Finally we reach Gertrude Saddle (1430 m) and immense views on the other side taking our eyes all the way to Milford Sound. The tree line is far below us and beyond that are the gravel beds of river systems in the base of the valley. Along the mountain sides slips can be seen, both old and new. Moss spreads across the rocks on the older slips indicating the beginning stage of regenerating forest. I continue up Barrier Knob to the north a little further before returning to where Julie is exploring. We watch clouds rolling our way and decide its time to return to the car. The total hike takes six hours and held our attention for every second. It is one of the greatest day hikes we have completed to date and can't stop talking about what an amazing place it is. We ring out our socks at the car before heading further south to Knobs Flat, a DOC campground. The flats have interesting glacial moraine deposits (looking like lady lumps and humps) scattered throughout the wide valley which is otherwise very flat.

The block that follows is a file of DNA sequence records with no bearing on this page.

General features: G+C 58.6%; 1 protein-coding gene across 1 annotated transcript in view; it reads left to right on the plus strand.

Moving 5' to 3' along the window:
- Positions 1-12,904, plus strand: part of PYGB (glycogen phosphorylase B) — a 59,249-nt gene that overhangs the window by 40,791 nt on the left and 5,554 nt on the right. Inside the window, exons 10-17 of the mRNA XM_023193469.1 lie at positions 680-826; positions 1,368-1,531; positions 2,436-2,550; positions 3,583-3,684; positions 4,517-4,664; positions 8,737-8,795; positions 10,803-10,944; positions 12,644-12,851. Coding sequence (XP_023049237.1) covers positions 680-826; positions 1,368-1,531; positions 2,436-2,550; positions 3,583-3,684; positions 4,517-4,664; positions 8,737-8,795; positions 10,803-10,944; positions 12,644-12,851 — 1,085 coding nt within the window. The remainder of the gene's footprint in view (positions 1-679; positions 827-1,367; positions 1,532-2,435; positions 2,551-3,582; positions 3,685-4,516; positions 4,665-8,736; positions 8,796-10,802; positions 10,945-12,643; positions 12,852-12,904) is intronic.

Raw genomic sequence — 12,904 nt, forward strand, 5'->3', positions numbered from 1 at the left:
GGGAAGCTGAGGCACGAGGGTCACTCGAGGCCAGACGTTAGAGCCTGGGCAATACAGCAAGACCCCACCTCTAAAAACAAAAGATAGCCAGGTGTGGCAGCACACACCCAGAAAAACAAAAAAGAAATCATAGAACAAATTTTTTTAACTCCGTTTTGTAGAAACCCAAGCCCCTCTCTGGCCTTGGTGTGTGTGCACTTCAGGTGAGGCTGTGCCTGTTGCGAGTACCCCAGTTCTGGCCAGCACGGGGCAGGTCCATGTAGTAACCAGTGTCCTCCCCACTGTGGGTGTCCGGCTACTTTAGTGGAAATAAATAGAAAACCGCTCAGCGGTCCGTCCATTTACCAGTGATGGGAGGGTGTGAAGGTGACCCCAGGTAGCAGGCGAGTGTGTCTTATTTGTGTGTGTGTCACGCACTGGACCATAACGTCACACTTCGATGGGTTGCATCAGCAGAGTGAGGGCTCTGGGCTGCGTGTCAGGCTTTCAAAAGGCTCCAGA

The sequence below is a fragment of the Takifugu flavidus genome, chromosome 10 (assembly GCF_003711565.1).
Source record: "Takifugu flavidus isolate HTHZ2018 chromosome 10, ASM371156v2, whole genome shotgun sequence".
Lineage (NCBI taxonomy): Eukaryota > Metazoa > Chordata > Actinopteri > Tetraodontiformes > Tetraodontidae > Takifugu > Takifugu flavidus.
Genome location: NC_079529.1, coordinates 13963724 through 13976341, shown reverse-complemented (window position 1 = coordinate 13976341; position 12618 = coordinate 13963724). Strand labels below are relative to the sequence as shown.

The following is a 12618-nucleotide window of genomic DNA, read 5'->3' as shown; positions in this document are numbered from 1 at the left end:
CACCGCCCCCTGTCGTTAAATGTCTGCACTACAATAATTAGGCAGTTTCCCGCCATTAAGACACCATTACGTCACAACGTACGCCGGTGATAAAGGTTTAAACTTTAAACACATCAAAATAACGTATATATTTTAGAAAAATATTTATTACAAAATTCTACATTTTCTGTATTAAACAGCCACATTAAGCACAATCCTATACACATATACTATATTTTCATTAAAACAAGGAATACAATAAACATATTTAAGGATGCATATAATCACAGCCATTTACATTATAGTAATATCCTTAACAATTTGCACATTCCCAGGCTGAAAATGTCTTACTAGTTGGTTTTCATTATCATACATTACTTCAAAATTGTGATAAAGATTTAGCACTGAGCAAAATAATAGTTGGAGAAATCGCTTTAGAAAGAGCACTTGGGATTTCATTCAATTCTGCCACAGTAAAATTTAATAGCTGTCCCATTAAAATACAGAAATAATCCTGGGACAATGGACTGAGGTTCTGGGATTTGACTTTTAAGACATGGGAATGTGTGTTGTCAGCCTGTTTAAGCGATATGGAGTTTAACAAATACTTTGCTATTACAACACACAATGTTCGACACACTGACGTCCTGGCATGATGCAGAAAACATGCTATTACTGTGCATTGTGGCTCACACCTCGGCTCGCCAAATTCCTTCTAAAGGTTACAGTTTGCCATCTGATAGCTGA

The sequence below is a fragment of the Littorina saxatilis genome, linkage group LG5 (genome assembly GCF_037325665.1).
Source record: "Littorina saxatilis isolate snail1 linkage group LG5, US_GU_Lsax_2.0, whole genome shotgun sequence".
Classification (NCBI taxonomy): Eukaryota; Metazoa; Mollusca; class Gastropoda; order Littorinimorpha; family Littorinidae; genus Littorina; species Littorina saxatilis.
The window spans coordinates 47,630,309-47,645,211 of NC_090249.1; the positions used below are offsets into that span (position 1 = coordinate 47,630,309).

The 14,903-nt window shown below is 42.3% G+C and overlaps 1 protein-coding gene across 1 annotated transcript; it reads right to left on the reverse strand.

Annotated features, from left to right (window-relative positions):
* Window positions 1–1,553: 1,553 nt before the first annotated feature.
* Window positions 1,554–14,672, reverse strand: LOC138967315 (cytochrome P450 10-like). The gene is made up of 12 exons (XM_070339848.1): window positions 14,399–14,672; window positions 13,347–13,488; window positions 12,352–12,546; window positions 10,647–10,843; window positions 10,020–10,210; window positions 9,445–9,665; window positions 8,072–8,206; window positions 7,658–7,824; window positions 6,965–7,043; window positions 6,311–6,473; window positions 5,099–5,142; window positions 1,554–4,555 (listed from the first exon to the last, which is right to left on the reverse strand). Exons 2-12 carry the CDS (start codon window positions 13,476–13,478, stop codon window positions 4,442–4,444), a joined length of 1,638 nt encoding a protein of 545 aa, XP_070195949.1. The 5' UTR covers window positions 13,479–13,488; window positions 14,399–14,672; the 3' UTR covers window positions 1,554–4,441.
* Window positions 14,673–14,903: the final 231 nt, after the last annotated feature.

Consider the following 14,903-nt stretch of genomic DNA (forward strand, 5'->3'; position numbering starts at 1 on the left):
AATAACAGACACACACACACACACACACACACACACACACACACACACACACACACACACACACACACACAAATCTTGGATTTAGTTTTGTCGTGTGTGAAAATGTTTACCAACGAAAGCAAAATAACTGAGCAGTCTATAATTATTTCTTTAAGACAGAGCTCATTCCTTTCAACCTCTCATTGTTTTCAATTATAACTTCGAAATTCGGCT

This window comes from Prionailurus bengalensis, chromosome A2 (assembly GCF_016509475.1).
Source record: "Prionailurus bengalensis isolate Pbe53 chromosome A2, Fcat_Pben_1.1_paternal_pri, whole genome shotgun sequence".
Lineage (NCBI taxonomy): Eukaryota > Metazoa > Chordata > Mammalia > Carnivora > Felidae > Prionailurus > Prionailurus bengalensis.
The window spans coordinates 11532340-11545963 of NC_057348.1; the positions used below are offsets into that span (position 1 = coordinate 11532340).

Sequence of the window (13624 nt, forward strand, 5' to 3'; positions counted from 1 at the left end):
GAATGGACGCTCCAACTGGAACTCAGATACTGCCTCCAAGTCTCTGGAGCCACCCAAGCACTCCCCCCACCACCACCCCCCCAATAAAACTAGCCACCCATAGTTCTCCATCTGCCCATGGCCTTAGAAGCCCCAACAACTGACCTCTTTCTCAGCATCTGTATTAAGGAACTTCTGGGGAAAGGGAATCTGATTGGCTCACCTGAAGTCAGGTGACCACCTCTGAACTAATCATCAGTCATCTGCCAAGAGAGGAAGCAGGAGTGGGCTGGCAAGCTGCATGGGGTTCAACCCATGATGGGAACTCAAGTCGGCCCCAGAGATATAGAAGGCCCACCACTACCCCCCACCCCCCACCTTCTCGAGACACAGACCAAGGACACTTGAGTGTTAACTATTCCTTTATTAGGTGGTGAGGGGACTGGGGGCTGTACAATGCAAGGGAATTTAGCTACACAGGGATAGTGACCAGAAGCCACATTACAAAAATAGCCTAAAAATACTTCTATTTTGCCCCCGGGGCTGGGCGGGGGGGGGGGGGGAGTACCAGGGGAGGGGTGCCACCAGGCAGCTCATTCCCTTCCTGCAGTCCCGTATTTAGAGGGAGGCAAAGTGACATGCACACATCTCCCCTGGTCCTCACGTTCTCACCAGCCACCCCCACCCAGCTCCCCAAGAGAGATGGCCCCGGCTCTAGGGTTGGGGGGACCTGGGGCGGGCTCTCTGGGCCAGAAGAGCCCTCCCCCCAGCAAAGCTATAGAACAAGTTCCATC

In the morning we stop in Te Anau for supplies before heading to Lake Manapouri to tent at Lake View Chalets. It is a strange place littered with house trucks, antique cars, and rustic cabins. We hit the arcade to play some vintage pinball before calling it a night. In the morning we have to catch our boat to Doubtful Sound via Lake Manapouri for our overnight New Years cruise in one the most picturesque fiords in New Zealand.